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“Lost” Apple computer prototype goes on the auction block

A “lost” artifact from the dawn of the personal computer age is up for sale. Steve Job’s original, hand-sold “Apple Computer A” prototype built in 1976 to support Apple’s first big contract is up for auction at RR Auction.

The 1970s was a Wild West era for the computer industry as the invention of the microchip and the rapid miniaturization of electronics seemed to change cyber technology every day. It was an era where room-filling mainframes gave way to minicomputers as giant corporations like IBM tried to adapt to a changing and rapidly expanding market. Meanwhile, a more serious challenger for industry dominance began to emerge from unlikely hobbyists who built microcomputers from kits for fun.

Today, we think of Apple as one of the most successful technology companies in the world, but in 1976, it was still a small wannabe run by Steve Jobs and Steve Wozniak out of a California garage. At the time, they saw their Apple microcomputer as another kit to sell to hobbyists to assemble themselves, but when Jobs approached Paul Terrell at The Byte Shop in Mountain View, California to sell him the kits that sell for US$40 a unit, an unexpected turn occurred.

Polaroid of the Apple prototype in action

Polaroid of the Apple prototype in action

RR auction

For the sale, Jobs and Wozniak put together a prototype computer to show what the Apple-1 could do. This seemingly simple motherboard assembly, sold by Wozniak, impressed Terrell so much that he asked for 50 fully assembled computers to sell for US$666.66.

The rest, to make a phrase, is history.

What is surprising about this sale is that, as is often the case, no one recognized the historical importance of the Apple-1 prototype and it ended up being neglected by the ownership of Jobs, who saw it which is more of a source of parts for early production Apple-1 computers, before giving the rest to the current owner.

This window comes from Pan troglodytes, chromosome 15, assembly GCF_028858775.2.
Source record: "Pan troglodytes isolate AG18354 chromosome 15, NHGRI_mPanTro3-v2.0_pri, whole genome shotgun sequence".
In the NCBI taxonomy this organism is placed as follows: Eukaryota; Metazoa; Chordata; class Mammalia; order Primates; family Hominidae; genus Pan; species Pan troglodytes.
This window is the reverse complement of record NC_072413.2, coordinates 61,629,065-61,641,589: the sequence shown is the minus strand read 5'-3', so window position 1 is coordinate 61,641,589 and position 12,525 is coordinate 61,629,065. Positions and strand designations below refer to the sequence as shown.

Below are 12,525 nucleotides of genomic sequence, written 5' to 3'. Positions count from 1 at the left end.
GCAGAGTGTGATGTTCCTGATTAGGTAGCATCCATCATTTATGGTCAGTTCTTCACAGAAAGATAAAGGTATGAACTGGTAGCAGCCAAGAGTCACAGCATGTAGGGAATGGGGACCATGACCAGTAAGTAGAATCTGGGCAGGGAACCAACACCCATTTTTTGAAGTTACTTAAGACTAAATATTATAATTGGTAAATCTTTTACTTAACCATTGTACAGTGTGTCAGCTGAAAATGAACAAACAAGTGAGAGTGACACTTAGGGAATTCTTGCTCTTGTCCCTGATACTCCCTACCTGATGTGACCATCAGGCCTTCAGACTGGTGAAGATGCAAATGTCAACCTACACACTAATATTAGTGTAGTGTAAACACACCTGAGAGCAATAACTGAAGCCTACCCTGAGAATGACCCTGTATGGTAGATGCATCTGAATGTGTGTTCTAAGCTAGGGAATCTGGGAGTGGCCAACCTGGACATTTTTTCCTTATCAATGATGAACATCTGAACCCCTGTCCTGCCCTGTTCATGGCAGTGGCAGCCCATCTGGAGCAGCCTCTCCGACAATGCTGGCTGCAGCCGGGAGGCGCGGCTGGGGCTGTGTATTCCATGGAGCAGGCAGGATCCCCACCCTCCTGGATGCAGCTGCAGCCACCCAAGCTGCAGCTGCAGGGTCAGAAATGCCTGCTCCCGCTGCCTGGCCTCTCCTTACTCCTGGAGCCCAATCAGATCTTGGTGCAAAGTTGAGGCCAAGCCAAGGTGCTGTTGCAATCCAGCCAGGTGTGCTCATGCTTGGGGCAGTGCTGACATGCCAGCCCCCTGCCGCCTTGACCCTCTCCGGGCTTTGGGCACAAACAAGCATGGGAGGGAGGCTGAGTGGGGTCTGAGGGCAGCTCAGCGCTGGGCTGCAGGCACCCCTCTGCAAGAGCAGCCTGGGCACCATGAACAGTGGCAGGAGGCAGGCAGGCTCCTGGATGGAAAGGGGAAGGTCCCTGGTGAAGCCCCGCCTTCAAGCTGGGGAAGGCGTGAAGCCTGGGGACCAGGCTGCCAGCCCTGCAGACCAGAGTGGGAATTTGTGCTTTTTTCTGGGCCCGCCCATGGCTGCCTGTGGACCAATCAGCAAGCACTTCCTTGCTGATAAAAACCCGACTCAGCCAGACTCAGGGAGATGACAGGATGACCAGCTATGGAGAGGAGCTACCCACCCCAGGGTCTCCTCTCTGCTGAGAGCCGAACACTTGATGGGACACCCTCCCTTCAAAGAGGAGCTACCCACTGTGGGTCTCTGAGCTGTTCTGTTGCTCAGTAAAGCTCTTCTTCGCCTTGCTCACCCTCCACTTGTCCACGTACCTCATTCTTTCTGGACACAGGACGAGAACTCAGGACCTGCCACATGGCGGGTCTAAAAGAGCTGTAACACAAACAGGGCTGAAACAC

Inscription on the Apple prototype

Inscription on the Apple prototype

RR auction

That’s where things stayed until this year when Apple-1 expert Corey Cohen examined the board, comparing it to Polaroid photos taken by Paul Terrell in 1976 and published in time in 2012, and confirmed its authenticity.

The prototype is very different from the later Apple-1s, except for the deterioration, because it has three orange Sprague Atom capacitors, rather than the Big Blue capacitors used in the production of the Apple Computer 1. In addition, it is written in words “Apple Computer A, © 76” instead of the production model “Apple Computer 1, Palo Alto, Ca., Copyright 1976,” as well as some technical differences and indications of a different three- Wozniak’s hands-on soldering technique, where he holds the solder in his mouth while working.

The auction for the Apple Computer A prototype runs until August 18, 2022 with bidding currently at an astonishingly low US$278,005.

Source: RR Auction

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